Hear Me Speak: Activating a Therapist's Voice

This bench is outside a nursery school. We could all use to learn from it. “All people need a voice.”
This bench is outside a nursery school. We could all use to learn from it. “All people need a voice.”

I’m a therapist. It’s my job to listen, right?

In the office, yes. Out of the office… It’s becoming my job to speak. I’m impatient to speak.

Our political divide has deepened insidiously into families, communities. It has deteriorated from name calling on Facebook to brother disengaging from brother. We are rapidly losing points of human connection in our society, and with it, our democracy.

The Civil War has always felt like a strange and distant historical phenomenon to me in my upstate New York home. But last weekend, I visited a Southern plantation. I learned the history of a New York regiment destroying the original buildings of the plantation. I imagined a nation turned against itself. The strange and distant historical phenomenon felt less strange and distant.

We know a divided nation; it’s ours.

We tell stories of friend turned against friend (or rather, unfriended); Thanksgiving dinners gone silent; separations over discussions that I used to call “politics” and I now call “matters of human decency.”

I have hesitated to speak out; I didn’t think it was in my job description as a licensed mental health counselor. But since the election, in our divided nation, the listening is just not enough.

To meet diagnostic criteria for various anxiety disorders, often an individual’s reaction must be considered out of proportion to the threat at hand. Panic in the face of an angry tiger would not constitute a disorder; it is, in fact, a survival mechanism. Some situations require that we address the tiger in the room, not just work to accommodate the response of anxiety that results. The listening is just not enough.

There is a term called “gaslighting” in the world of psychology, in which one person in an abusive relationship attempts to distort another person’s experience of reality. For example, if you witnessed the tiger situation and told the tiger survivor that he or she was overreacting, that would be gaslighting. Even more so if you were the person who placed the tiger there in the first place.

Our presidency is condoning the erasing and confusing of facts. We are all in danger of becoming victims of gaslighting. How can we fight gaslighting?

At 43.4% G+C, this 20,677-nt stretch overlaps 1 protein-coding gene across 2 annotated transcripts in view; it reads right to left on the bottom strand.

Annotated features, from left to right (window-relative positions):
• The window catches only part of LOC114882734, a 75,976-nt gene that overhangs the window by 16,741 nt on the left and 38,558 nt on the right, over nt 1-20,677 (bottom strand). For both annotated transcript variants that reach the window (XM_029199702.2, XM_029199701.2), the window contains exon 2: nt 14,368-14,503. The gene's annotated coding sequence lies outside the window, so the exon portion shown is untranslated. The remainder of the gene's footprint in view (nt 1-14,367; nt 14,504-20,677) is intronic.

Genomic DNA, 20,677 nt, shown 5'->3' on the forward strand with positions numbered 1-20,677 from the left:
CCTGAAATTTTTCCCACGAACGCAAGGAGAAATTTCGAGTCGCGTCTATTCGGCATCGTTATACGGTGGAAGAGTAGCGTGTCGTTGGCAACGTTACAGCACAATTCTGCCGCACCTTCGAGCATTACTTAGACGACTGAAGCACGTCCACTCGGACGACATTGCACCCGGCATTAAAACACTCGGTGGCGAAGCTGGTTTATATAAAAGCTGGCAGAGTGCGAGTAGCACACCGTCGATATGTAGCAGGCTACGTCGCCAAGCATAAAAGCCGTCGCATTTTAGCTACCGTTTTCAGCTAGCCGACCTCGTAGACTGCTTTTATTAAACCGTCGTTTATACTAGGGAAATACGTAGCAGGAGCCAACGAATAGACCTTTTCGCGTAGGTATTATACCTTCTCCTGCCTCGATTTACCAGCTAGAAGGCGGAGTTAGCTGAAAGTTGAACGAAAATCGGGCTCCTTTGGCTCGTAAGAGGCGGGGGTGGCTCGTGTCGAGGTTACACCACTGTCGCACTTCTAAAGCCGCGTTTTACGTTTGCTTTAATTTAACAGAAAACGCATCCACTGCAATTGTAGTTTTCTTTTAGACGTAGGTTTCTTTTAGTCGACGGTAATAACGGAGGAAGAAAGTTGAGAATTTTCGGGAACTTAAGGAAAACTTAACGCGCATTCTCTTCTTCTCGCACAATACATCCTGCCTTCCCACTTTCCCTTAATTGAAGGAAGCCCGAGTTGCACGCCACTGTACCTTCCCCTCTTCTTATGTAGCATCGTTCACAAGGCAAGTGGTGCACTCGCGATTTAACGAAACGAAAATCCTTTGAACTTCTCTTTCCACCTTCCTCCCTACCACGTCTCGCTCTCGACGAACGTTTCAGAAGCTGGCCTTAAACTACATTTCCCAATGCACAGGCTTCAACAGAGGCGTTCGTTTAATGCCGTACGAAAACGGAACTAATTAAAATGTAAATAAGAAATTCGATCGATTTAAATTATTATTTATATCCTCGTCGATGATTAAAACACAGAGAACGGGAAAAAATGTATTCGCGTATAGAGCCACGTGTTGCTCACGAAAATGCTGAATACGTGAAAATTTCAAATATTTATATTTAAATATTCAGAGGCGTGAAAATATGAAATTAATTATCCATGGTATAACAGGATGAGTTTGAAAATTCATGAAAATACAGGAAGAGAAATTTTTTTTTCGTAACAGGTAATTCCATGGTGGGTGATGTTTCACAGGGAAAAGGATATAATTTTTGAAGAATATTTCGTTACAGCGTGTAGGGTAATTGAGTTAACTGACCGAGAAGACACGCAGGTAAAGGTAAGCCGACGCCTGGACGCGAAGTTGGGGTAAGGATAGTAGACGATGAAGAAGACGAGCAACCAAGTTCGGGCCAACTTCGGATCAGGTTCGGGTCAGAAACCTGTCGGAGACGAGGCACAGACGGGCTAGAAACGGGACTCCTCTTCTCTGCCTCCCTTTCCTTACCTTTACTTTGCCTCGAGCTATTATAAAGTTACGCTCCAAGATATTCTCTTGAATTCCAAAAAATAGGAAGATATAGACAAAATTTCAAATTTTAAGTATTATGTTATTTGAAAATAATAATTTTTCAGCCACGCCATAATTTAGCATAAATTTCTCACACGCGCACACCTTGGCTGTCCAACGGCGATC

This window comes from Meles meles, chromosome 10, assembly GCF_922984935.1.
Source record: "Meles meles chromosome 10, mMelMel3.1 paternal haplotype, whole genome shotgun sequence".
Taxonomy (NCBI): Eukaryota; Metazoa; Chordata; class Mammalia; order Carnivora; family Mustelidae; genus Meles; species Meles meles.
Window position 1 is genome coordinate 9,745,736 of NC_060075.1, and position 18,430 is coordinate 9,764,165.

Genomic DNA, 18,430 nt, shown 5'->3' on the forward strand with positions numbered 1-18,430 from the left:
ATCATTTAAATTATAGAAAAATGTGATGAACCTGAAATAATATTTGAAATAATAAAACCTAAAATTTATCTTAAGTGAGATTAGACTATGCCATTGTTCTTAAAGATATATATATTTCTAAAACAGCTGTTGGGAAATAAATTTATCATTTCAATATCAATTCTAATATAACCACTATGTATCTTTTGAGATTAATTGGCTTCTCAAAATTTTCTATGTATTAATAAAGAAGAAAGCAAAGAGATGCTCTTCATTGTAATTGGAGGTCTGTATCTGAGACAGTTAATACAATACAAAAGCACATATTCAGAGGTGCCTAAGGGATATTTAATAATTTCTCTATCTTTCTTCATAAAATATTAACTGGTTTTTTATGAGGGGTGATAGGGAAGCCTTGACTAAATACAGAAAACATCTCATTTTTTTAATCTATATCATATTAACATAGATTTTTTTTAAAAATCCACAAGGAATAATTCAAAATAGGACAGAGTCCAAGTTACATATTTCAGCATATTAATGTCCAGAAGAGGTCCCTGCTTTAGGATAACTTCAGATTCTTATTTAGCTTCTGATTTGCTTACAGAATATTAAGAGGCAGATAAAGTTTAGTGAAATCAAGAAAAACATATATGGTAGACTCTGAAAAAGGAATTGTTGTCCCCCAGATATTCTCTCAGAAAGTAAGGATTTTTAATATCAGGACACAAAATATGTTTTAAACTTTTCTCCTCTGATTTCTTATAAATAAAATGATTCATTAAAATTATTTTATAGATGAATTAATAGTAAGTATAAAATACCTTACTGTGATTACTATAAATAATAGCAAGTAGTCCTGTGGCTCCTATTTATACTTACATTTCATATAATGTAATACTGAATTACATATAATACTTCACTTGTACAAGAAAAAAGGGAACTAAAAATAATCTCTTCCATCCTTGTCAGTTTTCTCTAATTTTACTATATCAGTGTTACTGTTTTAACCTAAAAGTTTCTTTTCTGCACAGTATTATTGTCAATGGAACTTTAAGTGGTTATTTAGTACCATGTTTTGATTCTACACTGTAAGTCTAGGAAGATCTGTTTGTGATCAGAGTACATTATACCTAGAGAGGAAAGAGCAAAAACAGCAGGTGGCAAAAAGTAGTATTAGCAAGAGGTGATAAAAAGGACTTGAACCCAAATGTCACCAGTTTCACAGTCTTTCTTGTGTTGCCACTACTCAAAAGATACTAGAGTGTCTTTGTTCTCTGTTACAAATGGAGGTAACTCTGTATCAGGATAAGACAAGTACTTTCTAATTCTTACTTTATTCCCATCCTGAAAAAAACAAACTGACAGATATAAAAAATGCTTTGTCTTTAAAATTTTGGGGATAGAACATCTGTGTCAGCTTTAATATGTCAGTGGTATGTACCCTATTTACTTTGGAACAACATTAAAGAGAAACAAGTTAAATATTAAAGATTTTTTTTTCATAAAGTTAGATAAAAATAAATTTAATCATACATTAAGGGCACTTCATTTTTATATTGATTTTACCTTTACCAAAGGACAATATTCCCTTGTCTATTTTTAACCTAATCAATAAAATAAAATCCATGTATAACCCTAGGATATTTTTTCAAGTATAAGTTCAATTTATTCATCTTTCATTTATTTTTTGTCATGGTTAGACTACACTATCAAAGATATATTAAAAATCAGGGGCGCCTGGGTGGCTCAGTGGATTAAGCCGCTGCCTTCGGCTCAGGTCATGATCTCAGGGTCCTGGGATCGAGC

In therapy, I can fight it by validating individuals’ emotional experiences. Outside of sessions, we need to speak alongside those whose stories are being erased, confused, humiliated. This is why we need rogue national park websites, scientists who resist, and journalists who risk imprisonment to report on the state of our world. This is why we need peaceful protests, pink hats and “I voted today” stickers on Susan B. Anthony’s grave. This is why we need our brave voices. The listening is not enough, as democracy disintegrates.

We need validation. We need human connection. We need to speak.

We need human connection because we are losing one another – and the validation of our unique experiences – in the widening political divide. We can disagree without undermining our humanity, without denying the realities of those around us.

I can disagree with your opinions and your actions and I can still treat you as a person, in all your humanity, with respect. I may not respect your opinions, but I do respect you. I can validate your struggles with compassion in my office. I can shake your hand from across the aisle in church. And I can speak my disagreement.

I can respect your opinion if you do not like running. I cannot respect your opinion if you think that my friend is less of a person because she is transgender. Or a refugee. Or black. I will shout from the rooftops that I disagree with opinions of intolerance.

I disagree with actions that humiliate.

I disagree with a president who mocks individuals with disabilities and objectifies women, who enables vast policies of disrespect and widespread groups of hate. I disagree with the local mom who opposes anti-racism training in schools. I disagree with those who are emboldened to threaten the lives of others with interpersonal hate speech, with spray painted ugly words, with KKK fliers, and with bomb threats at Jewish community centers.

In a dangerously divided nation, we need validation. We need connection. I need to activate my voice. The listening is just not enough. I am a therapist, and I need to speak.

Hear me speak.

Hear me speak. To the transgender community: You can pee next to me!
Hear me speak. To the transgender community: You can pee next to me!
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